I began the week with a visit from Hisa, a Japanese traveler
who found me via www.hospitalityclub.org. He has recently
completed the third year of his around-the-world voyage, and
has two more to go!
The families of two PCVs came into town from the United States. I didn’t host any of them, but did have lunch with them,
their PCV daughters, and other Volunteers who were in town at
the time. Stephanie came in from Rosso and spent a night at
Château Jay so that she could meet the families.
It was fun to meet Natalie’s parents. At Kennedy Airport, on
the night that we left to come here, Natalie spoke to her parents
on the phone, told them that she had met me, and when she mentioned
that I had been a teacher in San Francisco, her mother asked
her to ask me if I knew a friend of theirs who had also been
a teacher in San Francisco; I did! So it was nice to meet these
friends of a friend.
Tarn, a first-year PCV was traveling around Mauritania with three friends of his
who are PCVs in Senegal; the party of four stayed with me for
I met with six people at ISERI, the Islamic Institute that has
asked the US embassy for an English teacher. They have approved adding
English to the curriculum and they were ready to schedule my
classes; I will be teaching there four hours a week. I had an
opportunity to see the computer lab that the embassy has furnished
for them: seven new computers on spiffy individual tables, as
well as shelves of books about American culture and the English
language. Much of the English teaching will be on the computers
– the first time I will be teaching English using computer programs.
I woke up on Saturday morning to find that I had no electricity
and, as a result, no water. Upon looking out the window, I could
see that the little boutique across the way had its light on,
so I knew it was not a general outage in the neighborhood. When
I investigated, I found that my downstairs neighbors had power.
When Abdellahi, the day guardian, came he checked to see where
the problem may be. There wasn’t anything that he could pinpoint
as the cause. He called an electrician who came out and discovered
that one of the wires leading to my service was not properly
connected, so he fixed it in fewer than five minutes.
As usual, it was my responsibility to pay for this, at a cost
of 3,000 ouguiya. The standard daily wage for a skilled
laborer in Mauritania is 1,000 ouguiya, so I found this
fee to be a bit steep, but paid it anyway, happy to have electricity
and water again, and I really didn’t have much choice if I wanted
the service back (I did!). When I forked over the cash to the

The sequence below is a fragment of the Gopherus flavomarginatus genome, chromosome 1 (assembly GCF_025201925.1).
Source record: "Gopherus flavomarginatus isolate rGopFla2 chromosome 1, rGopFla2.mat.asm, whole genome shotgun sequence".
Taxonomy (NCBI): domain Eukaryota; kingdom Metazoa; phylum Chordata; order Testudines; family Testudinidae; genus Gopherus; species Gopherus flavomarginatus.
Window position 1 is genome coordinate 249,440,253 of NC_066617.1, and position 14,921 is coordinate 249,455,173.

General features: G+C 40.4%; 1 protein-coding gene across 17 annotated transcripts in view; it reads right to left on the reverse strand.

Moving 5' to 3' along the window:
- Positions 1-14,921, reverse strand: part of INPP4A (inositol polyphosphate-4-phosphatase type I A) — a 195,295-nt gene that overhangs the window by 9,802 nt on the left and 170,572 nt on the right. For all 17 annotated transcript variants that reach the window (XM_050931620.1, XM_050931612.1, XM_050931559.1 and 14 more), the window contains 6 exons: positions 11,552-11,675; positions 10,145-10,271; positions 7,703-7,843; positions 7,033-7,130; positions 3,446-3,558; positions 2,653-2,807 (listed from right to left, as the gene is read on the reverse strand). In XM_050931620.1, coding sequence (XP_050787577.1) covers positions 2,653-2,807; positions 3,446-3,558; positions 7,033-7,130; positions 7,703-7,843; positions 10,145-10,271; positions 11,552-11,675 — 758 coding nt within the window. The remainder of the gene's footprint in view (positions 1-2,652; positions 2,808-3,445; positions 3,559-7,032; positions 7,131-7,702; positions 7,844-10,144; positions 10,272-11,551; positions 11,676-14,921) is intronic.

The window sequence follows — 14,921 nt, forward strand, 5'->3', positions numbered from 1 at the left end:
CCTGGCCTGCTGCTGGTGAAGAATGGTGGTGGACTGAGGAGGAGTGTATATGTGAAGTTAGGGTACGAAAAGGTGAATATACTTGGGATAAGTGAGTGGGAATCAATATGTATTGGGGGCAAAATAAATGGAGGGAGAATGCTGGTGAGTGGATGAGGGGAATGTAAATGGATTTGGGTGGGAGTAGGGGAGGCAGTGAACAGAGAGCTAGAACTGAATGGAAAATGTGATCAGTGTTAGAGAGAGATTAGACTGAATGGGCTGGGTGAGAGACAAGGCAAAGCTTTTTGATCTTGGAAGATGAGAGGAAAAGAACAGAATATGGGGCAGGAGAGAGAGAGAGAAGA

electrician – we’re talking about a little more than ten dollars,
so it was not a huge sum – I told him I thought that it was
When the electrician left and I went upstairs to take a shower,
Abdellahi knocked on my door to castigate me for telling the
plumber that I thought his charge was excessive. Abdellahi further
told me about one of the neighbor’s whose electrical connection
was “grilled” last week, and the repair cost 8,000 ouguiya.
I should be grateful that my cost was as reasonable as it was.
True enough: in the United States, a plumber’s call on a weekend
would certainly cost more than $10, wouldn’t it?
I have the opportunity and free time to show a few first-year
PCVs around town during the last week. On one of our walks,
I ran into an acquaintance who invited me to lunch at his house
on Saturday. While we were eating, I could hear that the television
set was playing in his salon, and it sounded like English, though
I didn’t recognize any of the voices from that distance. He
told me that he had been watching Oprah Winfrey.
After we finished our delicious homemade Lebanese lunch, we
went to the salon to watch the rest of the program, the theme
of which focused on thirty-year-old women around the world.
(I guess after you do as many shows as Oprah has, it gets increasingly
difficult to come up with new topics.)
When the show was over, Hussein clicked through some other channels,
and we came upon the Pacific Northwest Ballet’s production of
Nutcracker. It’s a ballet I am extremely familiar with,
as I worked backstage for the San Francisco Ballet’s during
Nutcracker season for fifteen years, helping to chaperone
the children in the cast.
It was a joy to see it again and to hear the familiar and delightful
Tchaikovsky score. It not only brought back wonderful memories
of my backstage days with the San Francisco Ballet, but I very
unexpectedly found myself with tears streaming down my face
at the conclusion of the first act!
What was that all about? The only response I can think of is
that it was a manifestation of homesickness. The familiarity
of the choreography, the story, and the music brought back a
tidal wave of images of San Francisco, the Opera House, the
San Francisco Ballet, working with the kids backstage, the musicians,
the dancers, traipsing around the Opera House nooks and crannies
that most people never get to see, the enjoyment of the other
backstage volunteers, the heightened appreciation for the production
when viewed by watching the dancers from the wings – so much
that I had not thought about for a very long time.